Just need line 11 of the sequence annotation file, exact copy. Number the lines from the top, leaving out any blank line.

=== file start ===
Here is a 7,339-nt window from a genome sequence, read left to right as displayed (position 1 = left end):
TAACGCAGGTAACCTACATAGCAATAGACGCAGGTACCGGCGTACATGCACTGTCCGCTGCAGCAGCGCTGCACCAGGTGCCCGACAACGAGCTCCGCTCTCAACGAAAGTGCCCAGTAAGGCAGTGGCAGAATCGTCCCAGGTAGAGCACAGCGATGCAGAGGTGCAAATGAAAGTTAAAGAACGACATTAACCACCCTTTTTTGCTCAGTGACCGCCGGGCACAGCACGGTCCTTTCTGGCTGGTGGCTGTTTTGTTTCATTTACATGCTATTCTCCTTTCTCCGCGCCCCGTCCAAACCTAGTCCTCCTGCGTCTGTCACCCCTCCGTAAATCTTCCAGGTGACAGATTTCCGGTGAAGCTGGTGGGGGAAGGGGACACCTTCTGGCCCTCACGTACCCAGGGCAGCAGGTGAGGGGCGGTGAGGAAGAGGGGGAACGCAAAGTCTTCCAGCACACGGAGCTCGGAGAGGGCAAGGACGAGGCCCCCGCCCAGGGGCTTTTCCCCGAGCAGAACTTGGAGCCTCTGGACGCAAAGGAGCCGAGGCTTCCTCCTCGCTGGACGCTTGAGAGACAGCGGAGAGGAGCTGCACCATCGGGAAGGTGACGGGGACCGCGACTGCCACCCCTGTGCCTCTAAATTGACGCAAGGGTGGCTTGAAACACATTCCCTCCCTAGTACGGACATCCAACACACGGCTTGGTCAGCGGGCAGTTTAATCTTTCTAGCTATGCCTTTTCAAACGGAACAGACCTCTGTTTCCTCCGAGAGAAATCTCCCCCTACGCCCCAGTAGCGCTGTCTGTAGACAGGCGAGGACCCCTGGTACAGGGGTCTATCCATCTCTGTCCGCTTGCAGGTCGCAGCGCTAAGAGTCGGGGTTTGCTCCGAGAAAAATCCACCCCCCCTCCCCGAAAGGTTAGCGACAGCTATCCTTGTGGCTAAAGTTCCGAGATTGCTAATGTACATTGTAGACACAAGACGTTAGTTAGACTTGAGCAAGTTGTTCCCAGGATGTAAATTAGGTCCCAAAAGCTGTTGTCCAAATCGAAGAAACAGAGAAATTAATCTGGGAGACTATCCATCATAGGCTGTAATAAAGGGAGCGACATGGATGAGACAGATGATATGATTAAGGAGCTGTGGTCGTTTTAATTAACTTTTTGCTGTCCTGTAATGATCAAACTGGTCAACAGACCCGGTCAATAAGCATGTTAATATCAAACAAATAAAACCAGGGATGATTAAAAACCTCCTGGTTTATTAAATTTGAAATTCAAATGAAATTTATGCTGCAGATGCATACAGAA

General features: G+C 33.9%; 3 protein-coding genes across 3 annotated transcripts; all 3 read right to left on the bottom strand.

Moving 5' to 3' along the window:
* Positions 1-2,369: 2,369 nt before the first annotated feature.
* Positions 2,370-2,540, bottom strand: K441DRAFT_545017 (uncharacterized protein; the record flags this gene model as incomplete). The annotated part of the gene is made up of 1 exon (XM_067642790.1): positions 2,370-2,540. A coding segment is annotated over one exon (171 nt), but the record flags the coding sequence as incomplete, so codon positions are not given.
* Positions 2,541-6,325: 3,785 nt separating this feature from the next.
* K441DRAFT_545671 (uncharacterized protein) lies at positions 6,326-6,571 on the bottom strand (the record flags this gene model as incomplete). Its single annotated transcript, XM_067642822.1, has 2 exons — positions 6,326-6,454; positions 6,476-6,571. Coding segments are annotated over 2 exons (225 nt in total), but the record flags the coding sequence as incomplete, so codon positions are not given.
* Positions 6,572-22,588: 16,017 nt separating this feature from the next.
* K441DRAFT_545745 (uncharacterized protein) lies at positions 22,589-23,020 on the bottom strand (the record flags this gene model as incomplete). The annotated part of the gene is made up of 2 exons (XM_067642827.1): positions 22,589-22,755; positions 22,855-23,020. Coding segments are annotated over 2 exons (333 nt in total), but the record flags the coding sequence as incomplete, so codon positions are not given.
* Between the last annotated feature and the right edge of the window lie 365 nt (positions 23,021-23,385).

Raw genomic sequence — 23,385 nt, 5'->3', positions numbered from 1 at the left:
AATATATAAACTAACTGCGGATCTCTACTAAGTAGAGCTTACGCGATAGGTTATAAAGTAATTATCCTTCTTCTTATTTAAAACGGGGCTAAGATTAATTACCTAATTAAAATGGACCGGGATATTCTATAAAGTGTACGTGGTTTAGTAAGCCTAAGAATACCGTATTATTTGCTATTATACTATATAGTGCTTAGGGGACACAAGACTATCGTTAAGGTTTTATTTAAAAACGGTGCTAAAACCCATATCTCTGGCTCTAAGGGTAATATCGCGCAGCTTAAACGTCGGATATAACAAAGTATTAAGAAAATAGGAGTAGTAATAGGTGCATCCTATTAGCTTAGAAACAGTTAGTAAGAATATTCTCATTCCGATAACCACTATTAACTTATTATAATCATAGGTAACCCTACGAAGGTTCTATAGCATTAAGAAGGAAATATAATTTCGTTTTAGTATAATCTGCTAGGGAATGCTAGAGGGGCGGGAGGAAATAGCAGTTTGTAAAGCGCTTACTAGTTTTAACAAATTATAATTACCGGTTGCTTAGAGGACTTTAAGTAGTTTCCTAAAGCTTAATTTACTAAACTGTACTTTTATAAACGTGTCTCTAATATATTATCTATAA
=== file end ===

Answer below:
* Between the last annotated feature and the right edge of the window lie 365 nt (positions 23,021-23,385).